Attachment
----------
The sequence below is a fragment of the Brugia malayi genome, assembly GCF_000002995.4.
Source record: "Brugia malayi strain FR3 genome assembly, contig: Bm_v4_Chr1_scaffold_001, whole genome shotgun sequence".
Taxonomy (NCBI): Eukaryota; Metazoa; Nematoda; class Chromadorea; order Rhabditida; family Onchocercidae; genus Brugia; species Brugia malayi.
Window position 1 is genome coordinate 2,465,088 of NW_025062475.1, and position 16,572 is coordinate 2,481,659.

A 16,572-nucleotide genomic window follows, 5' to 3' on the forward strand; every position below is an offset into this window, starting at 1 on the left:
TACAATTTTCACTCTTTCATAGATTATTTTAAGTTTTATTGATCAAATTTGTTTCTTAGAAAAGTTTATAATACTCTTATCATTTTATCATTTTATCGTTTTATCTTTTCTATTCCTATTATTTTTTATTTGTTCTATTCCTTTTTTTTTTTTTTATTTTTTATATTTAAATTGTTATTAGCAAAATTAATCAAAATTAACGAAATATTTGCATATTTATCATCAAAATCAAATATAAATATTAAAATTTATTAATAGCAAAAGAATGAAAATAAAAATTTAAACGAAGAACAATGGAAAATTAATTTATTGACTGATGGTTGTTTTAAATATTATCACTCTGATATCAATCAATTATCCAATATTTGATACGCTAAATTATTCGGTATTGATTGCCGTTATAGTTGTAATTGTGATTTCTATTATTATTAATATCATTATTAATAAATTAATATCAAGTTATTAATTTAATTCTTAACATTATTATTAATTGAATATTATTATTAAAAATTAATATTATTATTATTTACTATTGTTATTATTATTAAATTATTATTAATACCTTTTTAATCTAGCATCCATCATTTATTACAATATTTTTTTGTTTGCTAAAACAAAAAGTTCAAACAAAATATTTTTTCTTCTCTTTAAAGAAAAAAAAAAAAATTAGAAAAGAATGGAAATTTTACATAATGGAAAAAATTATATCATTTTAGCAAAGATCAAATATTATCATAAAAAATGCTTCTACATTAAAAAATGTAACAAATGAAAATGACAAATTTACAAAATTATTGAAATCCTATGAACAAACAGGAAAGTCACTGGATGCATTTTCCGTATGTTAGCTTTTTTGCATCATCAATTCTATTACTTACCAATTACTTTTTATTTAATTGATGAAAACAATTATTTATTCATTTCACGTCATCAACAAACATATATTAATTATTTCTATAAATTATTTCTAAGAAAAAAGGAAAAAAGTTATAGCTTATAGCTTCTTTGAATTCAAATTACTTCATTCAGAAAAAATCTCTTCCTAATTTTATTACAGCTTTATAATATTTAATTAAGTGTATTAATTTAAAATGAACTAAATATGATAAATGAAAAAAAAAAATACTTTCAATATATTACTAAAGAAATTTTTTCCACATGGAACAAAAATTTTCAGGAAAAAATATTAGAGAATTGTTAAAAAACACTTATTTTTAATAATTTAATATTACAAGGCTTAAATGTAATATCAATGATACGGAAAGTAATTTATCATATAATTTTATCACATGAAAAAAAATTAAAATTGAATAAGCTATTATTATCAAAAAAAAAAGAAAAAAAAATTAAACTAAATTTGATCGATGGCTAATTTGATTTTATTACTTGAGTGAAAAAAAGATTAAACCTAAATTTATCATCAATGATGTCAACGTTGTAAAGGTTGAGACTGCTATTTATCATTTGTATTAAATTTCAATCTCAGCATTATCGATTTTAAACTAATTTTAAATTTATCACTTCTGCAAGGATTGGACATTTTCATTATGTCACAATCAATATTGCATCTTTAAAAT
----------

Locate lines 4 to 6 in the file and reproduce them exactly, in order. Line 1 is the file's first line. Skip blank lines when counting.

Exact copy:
Window position 1 is genome coordinate 2,465,088 of NW_025062475.1, and position 16,572 is coordinate 2,481,659.

A 16,572-nucleotide genomic window follows, 5' to 3' on the forward strand; every position below is an offset into this window, starting at 1 on the left:
TACAATTTTCACTCTTTCATAGATTATTTTAAGTTTTATTGATCAAATTTGTTTCTTAGAAAAGTTTATAATACTCTTATCATTTTATCATTTTATCGTTTTATCTTTTCTATTCCTATTATTTTTTATTTGTTCTATTCCTTTTTTTTTTTTTTATTTTTTATATTTAAATTGTTATTAGCAAAATTAATCAAAATTAACGAAATATTTGCATATTTATCATCAAAATCAAATATAAATATTAAAATTTATTAATAGCAAAAGAATGAAAATAAAAATTTAAACGAAGAACAATGGAAAATTAATTTATTGACTGATGGTTGTTTTAAATATTATCACTCTGATATCAATCAATTATCCAATATTTGATACGCTAAATTATTCGGTATTGATTGCCGTTATAGTTGTAATTGTGATTTCTATTATTATTAATATCATTATTAATAAATTAATATCAAGTTATTAATTTAATTCTTAACATTATTATTAATTGAATATTATTATTAAAAATTAATATTATTATTATTTACTATTGTTATTATTATTAAATTATTATTAATACCTTTTTAATCTAGCATCCATCATTTATTACAATATTTTTTTGTTTGCTAAAACAAAAAGTTCAAACAAAATATTTTTTCTTCTCTTTAAAGAAAAAAAAAAAAATTAGAAAAGAATGGAAATTTTACATAATGGAAAAAATTATATCATTTTAGCAAAGATCAAATATTATCATAAAAAATGCTTCTACATTAAAAAATGTAACAAATGAAAATGACAAATTTACAAAATTATTGAAATCCTATGAACAAACAGGAAAGTCACTGGATGCATTTTCCGTATGTTAGCTTTTTTGCATCATCAATTCTATTACTTACCAATTACTTTTTATTTAATTGATGAAAACAATTATTTATTCATTTCACGTCATCAACAAACATATATTAATTATTTCTATAAATTATTTCTAAGAAAAAAGGAAAAAAGTTATAGCTTATAGCTTCTTTGAATTCAAATTACTTCATTCAGAAAAAATCTCTTCCTAATTTTATTACAGCTTTATAATATTTAATTAAGTGTATTAATTTAAAATGAACTAAATATGATAAATGAAAAAAAAAAATACTTTCAATATATTACTAAAGAAATTTTTTCCACATGGAACAAAAATTTTCAGGAAAAAATATTAGAGAATTGTTAAAAAACACTTATTTTTAATAATTTAATATTACAAGGCTTAAATGTAATATCAATGATACGGAAAGTAATTTATCATATAATTTTATCACATGAAAAAAAATTAAAATTGAATAAGCTATTATTATCAAAAAAAAAAGAAAAAAAAATTAAACTAAATTTGATCGATGGCTAATTTGATTTTATTACTTGAGTGAAAAAAAGATTAAACCTAAATTTATCATCAATGATGTCAACGTTGTAAAGGTTGAGACTGCTATTTATCATTTGTATTAAATTTCAATCTCAGCATTATCGATTTTAAACTAATTTTAAATTTATCACTTCTGCAAGGATTGGACATTTTCATTATGTCACAATCAATATTGCATCTTTAAAAT